After Toussaint prevented Christophe from handing over Le Cap to the French, the battle for the town began on February 4th, 1802. The black army retreated, burning Le Cap behind them -- the beginning of a scorched earth policy that the island's defenders would pursue with vigor throughout the war.

Toussaint made little headway raising the mass of laborers, who were disillusion by his policies of accommodation with the white planters. Moreover, the officer's of the San Domingo army themselves vacillated in the face of French demands for submission, and several key positions, including the capital Port-Republicain, were surrendered without a fight.

In the West, Dessalines waged a campaign that combined audacious raids behind French lines with a fighting retreat, and also initiated his policy of massacring all the whites who fell in his hands.

The French tried to use Toussaint's sons to persuade him to give up, but to no avail.

Toussaint's strategy: use his smaller forces delay and harass the French until the rainy season without getting drawn into a decisive battle (with the wet weather would come disease that would deplete the French).

From mid-February, LeClerc's forces marched on Gonaives by converging routes. Christophe and Toussaint fought and orderly fighting retreat in the east, while Maurepas in the northwest and Dessalines in the south halted the French entirely. Just as the black masses were stirring to revolt in the north, however, Maurepas' was left exposed by the unexpected surrender of several of his subordinates who had been alienated by Toussaint's policy of destructive defense. Maurepas, too, submitted to preserve his position as a military leader. The French immediately put him to work leading the suppression of the revolt, with the added aim of undermining his credibility among the black masses.

As LeClerc prepared another offensive, this time aiming to converge on Verrettes, Toussaint struck out into the north to rally the laborers to revolt. He left Dessalines to hold the key fortress of Crete-a-Pierrot. The French suffered thousands of casualties attempting to seize the fort. Meanwhile, the political divide between the sides widened. Dessalines rallied his defenders behind a new cause: independence. French retaliation for Dessalines' massacres increasingly turned the black population in favor of revolt. Toussaint returned south to relieve the siege, but the black defenders broke out before he arrived.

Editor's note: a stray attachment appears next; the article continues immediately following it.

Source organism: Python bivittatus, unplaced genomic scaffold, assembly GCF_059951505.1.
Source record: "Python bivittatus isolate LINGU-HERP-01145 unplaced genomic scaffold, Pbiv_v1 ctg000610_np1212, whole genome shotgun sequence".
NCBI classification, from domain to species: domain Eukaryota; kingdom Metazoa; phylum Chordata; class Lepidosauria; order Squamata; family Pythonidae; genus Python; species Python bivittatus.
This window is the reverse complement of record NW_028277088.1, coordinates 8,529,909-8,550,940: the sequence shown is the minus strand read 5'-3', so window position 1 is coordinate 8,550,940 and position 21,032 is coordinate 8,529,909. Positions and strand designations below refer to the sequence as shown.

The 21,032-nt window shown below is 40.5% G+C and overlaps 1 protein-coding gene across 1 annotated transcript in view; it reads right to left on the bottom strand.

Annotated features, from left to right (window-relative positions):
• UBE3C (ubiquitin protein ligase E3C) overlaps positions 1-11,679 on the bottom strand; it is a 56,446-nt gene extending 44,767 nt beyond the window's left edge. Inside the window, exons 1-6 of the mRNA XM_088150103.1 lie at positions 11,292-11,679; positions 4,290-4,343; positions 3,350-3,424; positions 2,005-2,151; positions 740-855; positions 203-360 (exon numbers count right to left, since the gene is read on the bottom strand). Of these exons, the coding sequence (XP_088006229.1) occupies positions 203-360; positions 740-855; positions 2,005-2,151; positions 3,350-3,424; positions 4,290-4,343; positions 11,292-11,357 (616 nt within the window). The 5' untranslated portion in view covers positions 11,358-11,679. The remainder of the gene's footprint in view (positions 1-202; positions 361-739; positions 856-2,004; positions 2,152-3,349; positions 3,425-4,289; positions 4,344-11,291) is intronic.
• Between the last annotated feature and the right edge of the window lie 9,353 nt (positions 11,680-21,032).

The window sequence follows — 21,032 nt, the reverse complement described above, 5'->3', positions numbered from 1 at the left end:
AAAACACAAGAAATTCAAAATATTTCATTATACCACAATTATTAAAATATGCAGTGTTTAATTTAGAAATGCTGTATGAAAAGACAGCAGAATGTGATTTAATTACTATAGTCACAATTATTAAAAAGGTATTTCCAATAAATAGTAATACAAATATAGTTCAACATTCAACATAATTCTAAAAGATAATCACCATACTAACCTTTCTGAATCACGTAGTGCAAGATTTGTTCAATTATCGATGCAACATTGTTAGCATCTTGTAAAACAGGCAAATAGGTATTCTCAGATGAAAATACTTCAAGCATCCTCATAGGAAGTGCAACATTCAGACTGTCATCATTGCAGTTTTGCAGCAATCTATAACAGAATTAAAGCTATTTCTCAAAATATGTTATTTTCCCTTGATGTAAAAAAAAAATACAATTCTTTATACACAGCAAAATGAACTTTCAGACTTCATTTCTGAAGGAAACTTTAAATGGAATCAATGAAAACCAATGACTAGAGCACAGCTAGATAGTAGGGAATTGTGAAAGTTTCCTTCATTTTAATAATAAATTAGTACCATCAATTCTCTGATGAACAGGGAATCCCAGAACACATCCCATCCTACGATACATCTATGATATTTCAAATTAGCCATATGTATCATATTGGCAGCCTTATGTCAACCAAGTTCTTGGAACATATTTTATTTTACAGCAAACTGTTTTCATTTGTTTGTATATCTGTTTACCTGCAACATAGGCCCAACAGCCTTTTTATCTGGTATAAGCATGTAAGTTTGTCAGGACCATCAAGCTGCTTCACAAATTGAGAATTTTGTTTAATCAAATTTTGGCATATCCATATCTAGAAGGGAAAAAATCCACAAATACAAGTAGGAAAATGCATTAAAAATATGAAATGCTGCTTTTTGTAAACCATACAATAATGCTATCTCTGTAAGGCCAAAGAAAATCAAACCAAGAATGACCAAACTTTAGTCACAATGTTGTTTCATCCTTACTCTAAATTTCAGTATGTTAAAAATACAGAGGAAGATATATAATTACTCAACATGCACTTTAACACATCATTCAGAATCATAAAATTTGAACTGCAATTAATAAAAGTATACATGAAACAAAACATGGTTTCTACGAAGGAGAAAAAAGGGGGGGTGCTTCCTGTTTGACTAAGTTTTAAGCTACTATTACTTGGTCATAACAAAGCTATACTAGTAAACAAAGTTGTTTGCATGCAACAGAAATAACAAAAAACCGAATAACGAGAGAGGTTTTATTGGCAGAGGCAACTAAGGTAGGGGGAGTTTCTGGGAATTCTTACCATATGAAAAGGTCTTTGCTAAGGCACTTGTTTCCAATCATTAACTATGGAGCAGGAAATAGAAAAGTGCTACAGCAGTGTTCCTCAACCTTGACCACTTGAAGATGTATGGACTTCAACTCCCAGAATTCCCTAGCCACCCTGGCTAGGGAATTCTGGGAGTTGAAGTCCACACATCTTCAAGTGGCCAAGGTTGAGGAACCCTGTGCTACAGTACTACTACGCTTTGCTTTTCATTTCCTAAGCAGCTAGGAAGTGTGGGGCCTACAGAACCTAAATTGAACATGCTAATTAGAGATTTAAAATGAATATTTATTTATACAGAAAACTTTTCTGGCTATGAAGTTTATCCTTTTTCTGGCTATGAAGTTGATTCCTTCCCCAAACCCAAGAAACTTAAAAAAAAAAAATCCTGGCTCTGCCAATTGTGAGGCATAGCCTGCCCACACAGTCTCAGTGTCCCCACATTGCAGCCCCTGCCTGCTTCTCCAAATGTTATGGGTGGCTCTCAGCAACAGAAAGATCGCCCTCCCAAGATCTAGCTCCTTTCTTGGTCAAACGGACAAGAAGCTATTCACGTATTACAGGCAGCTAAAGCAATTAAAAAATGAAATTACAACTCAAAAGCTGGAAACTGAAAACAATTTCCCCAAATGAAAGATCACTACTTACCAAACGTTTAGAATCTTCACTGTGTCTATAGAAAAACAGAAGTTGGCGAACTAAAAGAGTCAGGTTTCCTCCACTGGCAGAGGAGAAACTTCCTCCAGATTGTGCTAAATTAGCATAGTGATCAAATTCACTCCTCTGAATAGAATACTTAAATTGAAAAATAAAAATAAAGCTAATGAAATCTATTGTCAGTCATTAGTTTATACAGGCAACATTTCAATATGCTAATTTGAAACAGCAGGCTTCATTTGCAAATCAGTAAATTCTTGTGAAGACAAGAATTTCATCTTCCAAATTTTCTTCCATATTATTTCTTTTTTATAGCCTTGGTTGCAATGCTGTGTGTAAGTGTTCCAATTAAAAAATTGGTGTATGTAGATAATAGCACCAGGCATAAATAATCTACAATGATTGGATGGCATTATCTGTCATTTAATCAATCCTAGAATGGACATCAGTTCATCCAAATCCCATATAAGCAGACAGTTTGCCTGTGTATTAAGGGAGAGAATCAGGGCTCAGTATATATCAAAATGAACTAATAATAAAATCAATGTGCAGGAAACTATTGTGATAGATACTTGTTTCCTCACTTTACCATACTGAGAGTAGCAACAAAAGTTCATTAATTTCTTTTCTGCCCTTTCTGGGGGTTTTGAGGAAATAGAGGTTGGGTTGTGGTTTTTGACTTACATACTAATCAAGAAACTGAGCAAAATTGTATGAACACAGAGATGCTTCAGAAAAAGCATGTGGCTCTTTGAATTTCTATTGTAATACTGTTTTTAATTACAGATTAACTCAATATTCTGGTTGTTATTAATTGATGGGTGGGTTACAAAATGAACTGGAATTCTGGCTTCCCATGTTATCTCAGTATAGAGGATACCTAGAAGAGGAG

With Crete-a-Pierrot subdued, LeClerc felt able to begin a crackdown on the mulattoes by deporting Rigaud. But Toussaint, hoping to secure a truce, refrained from seeking an alliance with the mulattoes. In the meantime, LeClerc received reinforcements and resumed the offensive against the rebel forces, but all of the French attacks were repulsed.

Toussaint still hoped for a favorable peace with the French, and began secret negotiations with LeClerc through Cristophe, one of his generals. Christophe's decision to surrender his forces -- accepting French guarantees to maintain black officers in their positions -- was a blow to the revolution and the negotiations. Toussaint persisted, however, and came to terms with LeClerc in late April on surrender with the same essential guarantee.

Though all Toussaint's commanders submitted to the deal, this was the key event that made Dessalines lose confidence in him. Dessalines began planning to lead a fight for independence himself. First, by suggesting that Toussaint was conspiring against the French, he goaded LeClerc into arresting and deporting him. This disposed of the only leader who could halt the momentum for Independence once fighting renewed.

In the wake of Toussaint's arrest, black laborers rebelled in some areas of the north, and these scattered rebellions spread and persisted thereafter. The black military leaders did not join the rebellions, and helped to contain them, but in the meantime the white French army was wasting away from disease. In late July, blacks in San Domingo received word that slavery had been reimposed in Guadeloupe, and the rebellions intensified, but the black generals still remained loyal to the French.